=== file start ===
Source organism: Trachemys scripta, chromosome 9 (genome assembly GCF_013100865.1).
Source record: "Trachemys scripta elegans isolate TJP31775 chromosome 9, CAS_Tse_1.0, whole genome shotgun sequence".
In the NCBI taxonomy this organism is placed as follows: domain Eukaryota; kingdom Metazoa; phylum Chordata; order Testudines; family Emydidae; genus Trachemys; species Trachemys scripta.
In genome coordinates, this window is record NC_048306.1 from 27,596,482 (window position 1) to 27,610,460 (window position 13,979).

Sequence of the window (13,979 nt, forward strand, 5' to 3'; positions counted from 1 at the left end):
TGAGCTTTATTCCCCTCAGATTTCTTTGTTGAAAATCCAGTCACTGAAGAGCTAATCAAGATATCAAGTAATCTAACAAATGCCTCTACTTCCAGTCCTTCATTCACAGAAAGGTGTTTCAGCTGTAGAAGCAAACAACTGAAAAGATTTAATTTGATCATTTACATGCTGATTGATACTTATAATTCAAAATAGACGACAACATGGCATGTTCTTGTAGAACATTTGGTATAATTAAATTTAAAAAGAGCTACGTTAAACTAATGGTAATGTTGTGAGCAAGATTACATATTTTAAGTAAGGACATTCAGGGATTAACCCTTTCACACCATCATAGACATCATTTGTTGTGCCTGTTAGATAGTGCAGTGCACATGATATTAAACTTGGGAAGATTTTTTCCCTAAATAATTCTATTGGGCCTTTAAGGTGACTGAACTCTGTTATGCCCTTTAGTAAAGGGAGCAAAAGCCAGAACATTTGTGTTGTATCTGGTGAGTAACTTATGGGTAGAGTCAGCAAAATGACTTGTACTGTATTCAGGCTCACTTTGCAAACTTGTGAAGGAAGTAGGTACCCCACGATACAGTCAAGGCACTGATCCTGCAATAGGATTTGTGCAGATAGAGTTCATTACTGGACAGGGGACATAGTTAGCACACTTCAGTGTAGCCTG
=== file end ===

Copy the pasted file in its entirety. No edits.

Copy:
Source organism: Trachemys scripta, chromosome 9 (genome assembly GCF_013100865.1).
Source record: "Trachemys scripta elegans isolate TJP31775 chromosome 9, CAS_Tse_1.0, whole genome shotgun sequence".
In the NCBI taxonomy this organism is placed as follows: domain Eukaryota; kingdom Metazoa; phylum Chordata; order Testudines; family Emydidae; genus Trachemys; species Trachemys scripta.
In genome coordinates, this window is record NC_048306.1 from 27,596,482 (window position 1) to 27,610,460 (window position 13,979).

Sequence of the window (13,979 nt, forward strand, 5' to 3'; positions counted from 1 at the left end):
TGAGCTTTATTCCCCTCAGATTTCTTTGTTGAAAATCCAGTCACTGAAGAGCTAATCAAGATATCAAGTAATCTAACAAATGCCTCTACTTCCAGTCCTTCATTCACAGAAAGGTGTTTCAGCTGTAGAAGCAAACAACTGAAAAGATTTAATTTGATCATTTACATGCTGATTGATACTTATAATTCAAAATAGACGACAACATGGCATGTTCTTGTAGAACATTTGGTATAATTAAATTTAAAAAGAGCTACGTTAAACTAATGGTAATGTTGTGAGCAAGATTACATATTTTAAGTAAGGACATTCAGGGATTAACCCTTTCACACCATCATAGACATCATTTGTTGTGCCTGTTAGATAGTGCAGTGCACATGATATTAAACTTGGGAAGATTTTTTCCCTAAATAATTCTATTGGGCCTTTAAGGTGACTGAACTCTGTTATGCCCTTTAGTAAAGGGAGCAAAAGCCAGAACATTTGTGTTGTATCTGGTGAGTAACTTATGGGTAGAGTCAGCAAAATGACTTGTACTGTATTCAGGCTCACTTTGCAAACTTGTGAAGGAAGTAGGTACCCCACGATACAGTCAAGGCACTGATCCTGCAATAGGATTTGTGCAGATAGAGTTCATTACTGGACAGGGGACATAGTTAGCACACTTCAGTGTAGCCTG